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The justifiable use of force in self-defence depends entirely upon the circumstances in which it is used. Factors such as mistake and intoxication may also be relevant. Critically consider the truth of the above statement.

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"The justifiable use of force in self-defence depends entirely upon the circumstances in which it is used. Factors such as mistake and intoxication may also be relevant". Critically consider the truth of the above statement. Self-defence (which includes acting in the prevention of crime) results in a compete acquittal. It allows rotationally criminal activity to be accepted by the courts. It can be used as a defence to all crimes, including murder. An obvious point here to consider is whether it is really morally right to allow those have taken lives to receive a full acquittal. It may be fair for lesser crimes, but maybe a partial defence should be introduced for those who have killed another. However, it is more commonly used for non-fatal offences. There are three situations in which force can be used. This includes prevention of crime (S.3 (1) Criminal Law Act 1967), defence of property (S.5 (2) Criminal Damage Act 1971) and of course self-defence which is found in common law. As it is not laid down in a specific act, but just common law, it may provide some inconsistencies in the law. When the defendant pleads self-defence, the onus is placed on the prosecution to disprove it. There are two limbs to this principle. The prosecution must prove that the use of any force was unnecessary or, if some force was justifiable that the actual degree of force used was reasonable. ...read more.


This case has a fair result, but it may cause problems for murder cases. It would not be justified if a defendant is convicted of nothing when killing someone just because he/she was mistaken. An important exception to this, however, is where a defendant's mistake is caused by voluntary intoxication. A drunken mistake is likely to be honest, but unreasonable. In O'Grady (1987) the defendant and his friend had been drinking heavily when they fell asleep. The defendant claimed that he awoke as his friend (the victim) began hitting him, and so hit him with an ashtray, then went back to sleep. In the morning the victim was dead and O'Grady was convicted of manslaughter. This was distinguished with Williams on the ground that it was not directly concerned with intoxicated mistakes. This may seem logical because intoxication is self-induced. However it may be difficult to consider how much alcohol makes self-defence unavailable. Also, it may be completely necessary to use force whether under the influence of alcohol or not, but of course if the defendant is he/she may not be able to rely on self-defence at all. The second limb includes the reasonableness of the force used. This may seem objective, but it is critical that for the jury to put themselves in the circumstances which the defendant supposed (whether reasonably or not) to exist. This adds a subjective element. These ideas of objectivity and subjectivity are demonstrated in Palmer (1971) ...read more.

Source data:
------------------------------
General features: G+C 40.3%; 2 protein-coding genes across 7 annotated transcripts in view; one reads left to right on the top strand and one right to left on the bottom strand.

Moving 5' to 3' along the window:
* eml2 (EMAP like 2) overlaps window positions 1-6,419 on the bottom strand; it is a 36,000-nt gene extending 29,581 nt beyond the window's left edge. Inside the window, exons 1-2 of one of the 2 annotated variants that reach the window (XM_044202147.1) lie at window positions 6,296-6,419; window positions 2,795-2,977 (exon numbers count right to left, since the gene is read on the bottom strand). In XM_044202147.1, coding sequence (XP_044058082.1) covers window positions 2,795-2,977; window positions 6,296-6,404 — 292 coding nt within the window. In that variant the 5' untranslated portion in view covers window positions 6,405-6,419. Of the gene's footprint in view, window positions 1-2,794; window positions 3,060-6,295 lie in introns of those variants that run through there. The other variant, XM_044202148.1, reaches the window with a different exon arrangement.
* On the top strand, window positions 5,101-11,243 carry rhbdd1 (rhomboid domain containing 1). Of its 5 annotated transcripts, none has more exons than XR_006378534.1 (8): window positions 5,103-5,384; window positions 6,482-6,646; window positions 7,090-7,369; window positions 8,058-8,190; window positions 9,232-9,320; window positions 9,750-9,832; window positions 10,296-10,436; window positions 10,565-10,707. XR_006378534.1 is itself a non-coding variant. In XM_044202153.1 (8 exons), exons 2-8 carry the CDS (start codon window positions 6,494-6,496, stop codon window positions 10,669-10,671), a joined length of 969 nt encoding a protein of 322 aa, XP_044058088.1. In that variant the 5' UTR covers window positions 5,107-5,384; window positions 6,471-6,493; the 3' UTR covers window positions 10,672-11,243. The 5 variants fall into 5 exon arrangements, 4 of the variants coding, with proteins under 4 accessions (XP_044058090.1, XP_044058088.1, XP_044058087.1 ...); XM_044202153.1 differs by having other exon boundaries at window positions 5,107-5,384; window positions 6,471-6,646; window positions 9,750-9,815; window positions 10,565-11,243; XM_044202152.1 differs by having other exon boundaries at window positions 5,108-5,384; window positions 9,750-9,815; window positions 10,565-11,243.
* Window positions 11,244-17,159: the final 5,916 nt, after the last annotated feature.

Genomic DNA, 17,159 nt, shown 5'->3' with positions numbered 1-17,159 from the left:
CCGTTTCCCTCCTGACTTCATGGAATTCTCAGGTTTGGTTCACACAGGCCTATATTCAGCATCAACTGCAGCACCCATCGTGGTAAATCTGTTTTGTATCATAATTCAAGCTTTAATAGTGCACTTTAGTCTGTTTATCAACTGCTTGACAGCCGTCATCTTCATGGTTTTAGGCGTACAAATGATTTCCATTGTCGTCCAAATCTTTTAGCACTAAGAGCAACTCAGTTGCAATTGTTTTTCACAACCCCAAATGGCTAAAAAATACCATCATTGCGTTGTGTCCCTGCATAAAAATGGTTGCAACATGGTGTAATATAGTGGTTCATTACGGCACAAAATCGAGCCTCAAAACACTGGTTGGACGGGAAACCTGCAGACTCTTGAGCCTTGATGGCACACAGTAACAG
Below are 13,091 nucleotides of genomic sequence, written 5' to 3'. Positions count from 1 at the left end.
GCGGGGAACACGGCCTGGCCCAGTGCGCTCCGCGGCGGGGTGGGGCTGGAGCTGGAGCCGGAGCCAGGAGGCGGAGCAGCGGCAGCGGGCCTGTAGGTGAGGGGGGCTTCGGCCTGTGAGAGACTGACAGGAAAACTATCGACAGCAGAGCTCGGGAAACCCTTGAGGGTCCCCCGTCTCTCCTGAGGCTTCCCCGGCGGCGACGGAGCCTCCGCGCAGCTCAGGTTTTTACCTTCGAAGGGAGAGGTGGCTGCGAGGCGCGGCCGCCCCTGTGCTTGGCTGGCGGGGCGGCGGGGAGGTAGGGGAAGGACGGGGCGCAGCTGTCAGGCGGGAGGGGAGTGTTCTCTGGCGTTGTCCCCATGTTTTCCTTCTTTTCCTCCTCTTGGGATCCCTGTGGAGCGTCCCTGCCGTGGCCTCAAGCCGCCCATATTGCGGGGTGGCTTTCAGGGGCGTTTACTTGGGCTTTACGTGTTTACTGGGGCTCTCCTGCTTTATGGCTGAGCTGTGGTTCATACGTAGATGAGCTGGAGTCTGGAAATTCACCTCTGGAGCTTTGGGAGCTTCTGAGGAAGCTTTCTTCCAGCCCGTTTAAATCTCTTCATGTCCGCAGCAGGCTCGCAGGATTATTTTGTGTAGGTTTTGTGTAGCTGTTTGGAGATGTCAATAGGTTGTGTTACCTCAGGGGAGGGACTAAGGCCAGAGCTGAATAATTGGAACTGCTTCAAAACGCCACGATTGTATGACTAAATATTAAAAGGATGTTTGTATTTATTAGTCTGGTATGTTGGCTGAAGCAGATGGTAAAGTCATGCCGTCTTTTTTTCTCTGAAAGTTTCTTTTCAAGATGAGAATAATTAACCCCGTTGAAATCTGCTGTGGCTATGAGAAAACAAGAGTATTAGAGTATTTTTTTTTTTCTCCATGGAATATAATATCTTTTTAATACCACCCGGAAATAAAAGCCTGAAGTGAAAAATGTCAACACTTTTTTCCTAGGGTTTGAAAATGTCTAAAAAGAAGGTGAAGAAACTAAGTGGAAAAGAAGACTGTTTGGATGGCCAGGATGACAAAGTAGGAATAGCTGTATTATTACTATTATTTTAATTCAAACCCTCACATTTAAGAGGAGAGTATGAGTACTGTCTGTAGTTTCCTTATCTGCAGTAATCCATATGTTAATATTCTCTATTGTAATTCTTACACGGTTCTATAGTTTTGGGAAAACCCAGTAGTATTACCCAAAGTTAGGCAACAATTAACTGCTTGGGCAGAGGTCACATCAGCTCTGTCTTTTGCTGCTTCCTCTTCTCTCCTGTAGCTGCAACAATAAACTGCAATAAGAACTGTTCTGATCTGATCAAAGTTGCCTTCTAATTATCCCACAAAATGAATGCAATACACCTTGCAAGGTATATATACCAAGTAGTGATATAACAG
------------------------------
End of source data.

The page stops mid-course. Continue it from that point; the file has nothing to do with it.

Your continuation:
A point that may be arisen here is that he should have been given the self-defence as he may have felt that it was the last resort. Currently, if the jury concludes that the defendant used more force than was reasonable in self-defence and death results, then he/she is guilty of murder. In Clegg (1995) the defendant was a soldier on duty at a checkpoint in the middle of nowhere, on his own. A car approched at spead with it's full headlights on, so he fired three shots throught the windscreen and another when the car had passed. This last shot hit a female passenger in the back and killed her. Forensic evidence showed that when the last shot was fired, the car would already have been ten yards away. He was convicted after the trial judge found that the lost shot could not have been fired in self-defence because once the car had passed, Clegg was no longer in danger. This may be seen as unfair because it those particular circumstances of being alone in the middle of nowhere he may have feared great danger and seemed to be only doing his job. In the House of Lords the defendant's team argued this. It may have been more appropriate to have convicted him of manslaughter, rather than murder. It was said that there is no "half way house". The House of Lords may have had the oppurtunity to introduce a partial defence of self-defence to reduce murder to manslaughter, but they did not. However this may be justified as the last shot was unecessary. ?? ?? ?? ?? ...read more.

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